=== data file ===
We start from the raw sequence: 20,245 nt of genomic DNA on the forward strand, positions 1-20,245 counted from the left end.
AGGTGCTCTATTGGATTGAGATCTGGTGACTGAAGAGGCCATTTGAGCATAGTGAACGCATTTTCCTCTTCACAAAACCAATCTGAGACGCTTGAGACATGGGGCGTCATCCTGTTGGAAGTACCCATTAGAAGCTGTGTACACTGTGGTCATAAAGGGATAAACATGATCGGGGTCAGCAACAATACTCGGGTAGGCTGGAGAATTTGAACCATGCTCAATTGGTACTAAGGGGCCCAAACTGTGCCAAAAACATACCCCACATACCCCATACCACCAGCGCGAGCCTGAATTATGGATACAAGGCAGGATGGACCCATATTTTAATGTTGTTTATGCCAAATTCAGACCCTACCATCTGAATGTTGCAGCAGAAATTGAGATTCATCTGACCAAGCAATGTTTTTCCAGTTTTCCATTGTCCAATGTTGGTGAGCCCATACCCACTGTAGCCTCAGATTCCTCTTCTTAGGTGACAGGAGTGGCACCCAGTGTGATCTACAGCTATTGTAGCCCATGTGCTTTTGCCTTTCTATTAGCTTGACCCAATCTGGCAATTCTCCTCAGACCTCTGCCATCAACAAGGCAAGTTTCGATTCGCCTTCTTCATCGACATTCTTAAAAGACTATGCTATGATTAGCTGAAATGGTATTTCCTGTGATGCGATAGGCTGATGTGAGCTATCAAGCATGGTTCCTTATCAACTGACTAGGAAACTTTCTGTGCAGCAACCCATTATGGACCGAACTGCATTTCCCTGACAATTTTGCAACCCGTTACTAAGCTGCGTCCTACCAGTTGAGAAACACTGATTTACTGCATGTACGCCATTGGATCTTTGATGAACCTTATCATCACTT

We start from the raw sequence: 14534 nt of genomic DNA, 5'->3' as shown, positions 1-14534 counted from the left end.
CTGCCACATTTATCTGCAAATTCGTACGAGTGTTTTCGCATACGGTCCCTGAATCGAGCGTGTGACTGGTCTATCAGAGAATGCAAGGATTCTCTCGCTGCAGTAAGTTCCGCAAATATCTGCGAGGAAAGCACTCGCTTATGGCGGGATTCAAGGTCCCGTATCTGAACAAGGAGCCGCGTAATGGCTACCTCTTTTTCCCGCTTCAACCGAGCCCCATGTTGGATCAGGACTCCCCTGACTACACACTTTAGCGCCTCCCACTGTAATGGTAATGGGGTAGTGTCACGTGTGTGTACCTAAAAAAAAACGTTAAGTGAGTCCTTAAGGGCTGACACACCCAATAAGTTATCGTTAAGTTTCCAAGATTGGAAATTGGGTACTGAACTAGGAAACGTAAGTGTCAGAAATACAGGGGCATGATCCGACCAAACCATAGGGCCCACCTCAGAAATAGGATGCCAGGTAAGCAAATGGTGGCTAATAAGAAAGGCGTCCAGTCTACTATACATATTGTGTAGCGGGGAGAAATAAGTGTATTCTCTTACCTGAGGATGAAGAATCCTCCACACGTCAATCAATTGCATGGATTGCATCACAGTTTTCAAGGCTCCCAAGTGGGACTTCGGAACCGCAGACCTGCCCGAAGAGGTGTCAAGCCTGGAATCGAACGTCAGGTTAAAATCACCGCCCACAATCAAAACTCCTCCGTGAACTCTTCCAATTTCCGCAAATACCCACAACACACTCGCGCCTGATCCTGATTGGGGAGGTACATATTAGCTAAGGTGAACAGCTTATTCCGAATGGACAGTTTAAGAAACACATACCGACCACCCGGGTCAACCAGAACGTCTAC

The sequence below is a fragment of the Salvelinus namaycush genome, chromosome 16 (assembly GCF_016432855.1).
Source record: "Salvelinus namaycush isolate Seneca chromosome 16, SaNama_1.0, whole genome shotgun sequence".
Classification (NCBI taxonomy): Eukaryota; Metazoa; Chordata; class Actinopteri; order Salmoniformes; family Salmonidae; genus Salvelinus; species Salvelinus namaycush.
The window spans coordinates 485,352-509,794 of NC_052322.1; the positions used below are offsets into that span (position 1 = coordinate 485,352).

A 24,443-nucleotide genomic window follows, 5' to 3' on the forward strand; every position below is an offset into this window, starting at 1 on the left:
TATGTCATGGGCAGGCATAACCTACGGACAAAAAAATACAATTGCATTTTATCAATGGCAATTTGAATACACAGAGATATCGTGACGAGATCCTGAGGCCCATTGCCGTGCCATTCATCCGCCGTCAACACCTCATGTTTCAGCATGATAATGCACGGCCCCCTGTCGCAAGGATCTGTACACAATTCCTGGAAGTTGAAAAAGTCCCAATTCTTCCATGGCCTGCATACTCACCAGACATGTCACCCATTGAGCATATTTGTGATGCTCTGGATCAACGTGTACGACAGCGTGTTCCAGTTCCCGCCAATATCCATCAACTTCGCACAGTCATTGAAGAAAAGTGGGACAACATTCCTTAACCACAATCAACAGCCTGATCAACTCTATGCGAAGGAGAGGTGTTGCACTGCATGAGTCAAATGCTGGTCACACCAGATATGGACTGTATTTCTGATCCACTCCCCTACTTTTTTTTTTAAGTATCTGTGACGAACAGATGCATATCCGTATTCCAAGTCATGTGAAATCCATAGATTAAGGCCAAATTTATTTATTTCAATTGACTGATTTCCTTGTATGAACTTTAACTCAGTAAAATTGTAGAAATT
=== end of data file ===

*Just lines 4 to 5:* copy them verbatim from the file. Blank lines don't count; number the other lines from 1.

CTGCCACATTTATCTGCAAATTCGTACGAGTGTTTTCGCATACGGTCCCTGAATCGAGCGTGTGACTGGTCTATCAGAGAATGCAAGGATTCTCTCGCTGCAGTAAGTTCCGCAAATATCTGCGAGGAAAGCACTCGCTTATGGCGGGATTCAAGGTCCCGTATCTGAACAAGGAGCCGCGTAATGGCTACCTCTTTTTCCCGCTTCAACCGAGCCCCATGTTGGATCAGGACTCCCCTGACTACACACTTTAGCGCCTCCCACTGTAATGGTAATGGGGTAGTGTCACGTGTGTGTACCTAAAAAAAAACGTTAAGTGAGTCCTTAAGGGCTGACACACCCAATAAGTTATCGTTAAGTTTCCAAGATTGGAAATTGGGTACTGAACTAGGAAACGTAAGTGTCAGAAATACAGGGGCATGATCCGACCAAACCATAGGGCCCACCTCAGAAATAGGATGCCAGGTAAGCAAATGGTGGCTAATAAGAAAGGCGTCCAGTCTACTATACATATTGTGTAGCGGGGAGAAATAAGTGTATTCTCTTACCTGAGGATGAAGAATCCTCCACACGTCAATCAATTGCATGGATTGCATCACAGTTTTCAAGGCTCCCAAGTGGGACTTCGGAACCGCAGACCTGCCCGAAGAGGTGTCAAGCCTGGAATCGAACGTCAGGTTAAAATCACCGCCCACAATCAAAACTCCTCCGTGAACTCTTCCAATTTCCGCAAATACCCACAACACACTCGCGCCTGATCCTGATTGGGGAGGTACATATTAGCTAAGGTGAACAGCTTATTCCGAATGGACAGTTTAAGAAACACATACCGACCACCCGGGTCAACCAGAACGTCTAC

The sequence below is a fragment of the Salvelinus namaycush genome, chromosome 16 (assembly GCF_016432855.1).